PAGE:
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Arnold, 67, visited his doctor for the first time in about ten years because he had noticed an increasing shortness of breath during gentle exercise. He has found this shortness of breath most noticeable whilst climbing stairs or walking up hills. Arnold had smoked one packet of cigarettes per day for about 50 years, but he recently gave up smoking because of his shortness of breath.

Arnolds doctor firstly noted that Arnold seemed thin and had a good skin colouration. On questioning it seemed that Arnold had developed a chronic cough that produced only a relatively small amount of sputum. However, he apparently suffered no chest pains, no wheezing or any noticeable changes in normal breathing. On examination, Arnold showed no cyanosis, but some edema of the extremities. He had a pulse of 110, a respiration rate of 18 (unlaboured), and a blood pressure of 115/86 and an oral temperature of 37 degrees C. Examination of Arnolds chest revealed hyper resonation and decreased breath sounds without wheezing or crackles. Pulmonary function tests revealed:

(see chart in attached file)

After further laboratory tests Arnold was diagnosed as suffering from Emphysema.

Overview Arnold's history and answer the following questions:

Explain how Arnold's history as a smoker may have influenced progression of his disease.

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Emphysema: It is known from scientific research that the normal lung has a remarkable balance between two classes of chemicals with opposing action. The elastic fibers in the lung allow the lungs to expand and contract. When the chemical balance is altered, the lungs lose the ability to protect themselves against the destruction of these elastic fibers. This is what happens in emphysema.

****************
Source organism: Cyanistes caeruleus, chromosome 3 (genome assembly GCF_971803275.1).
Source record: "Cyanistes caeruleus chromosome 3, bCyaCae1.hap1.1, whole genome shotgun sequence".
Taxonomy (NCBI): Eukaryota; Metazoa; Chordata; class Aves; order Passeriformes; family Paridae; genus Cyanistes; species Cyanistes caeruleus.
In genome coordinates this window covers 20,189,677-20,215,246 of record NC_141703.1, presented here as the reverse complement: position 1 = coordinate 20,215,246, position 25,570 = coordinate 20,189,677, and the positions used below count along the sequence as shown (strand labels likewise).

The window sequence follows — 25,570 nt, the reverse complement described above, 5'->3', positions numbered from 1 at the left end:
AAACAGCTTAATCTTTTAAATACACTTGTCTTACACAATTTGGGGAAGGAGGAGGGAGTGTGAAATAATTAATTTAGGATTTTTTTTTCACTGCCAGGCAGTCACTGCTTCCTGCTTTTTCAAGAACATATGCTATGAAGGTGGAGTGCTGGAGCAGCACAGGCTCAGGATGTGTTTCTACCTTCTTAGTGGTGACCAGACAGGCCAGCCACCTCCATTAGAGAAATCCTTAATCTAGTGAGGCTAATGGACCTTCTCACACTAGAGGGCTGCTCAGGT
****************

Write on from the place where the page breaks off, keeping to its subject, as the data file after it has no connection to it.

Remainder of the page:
<br>There are a number of reasons this chemical imbalance occurs. Smoking is responsible for the majority (80% - 90%) of COPD (chronic obstructive pulmonary disease) cases, including emphysema.
<br>In addition, it is estimated that 50,000 to 100,000 Americans living today were born with a deficiency of a protein known as alpha 1-antitrypsin (AAT) which can lead to an inherited form of emphysema called alpha 1-antitrypsin (AAT) deficiency-related emphysema. Emphysema begins with the destruction of air sacs (alveoli) in the lungs where oxygen from the air is exchanged for carbon dioxide in the blood. The walls of the air sacs are thin and fragile. Damage to the air sacs is irreversible and results in permanent "holes" in the tissues of the lowerlungs.
<br>As air sacs are ...

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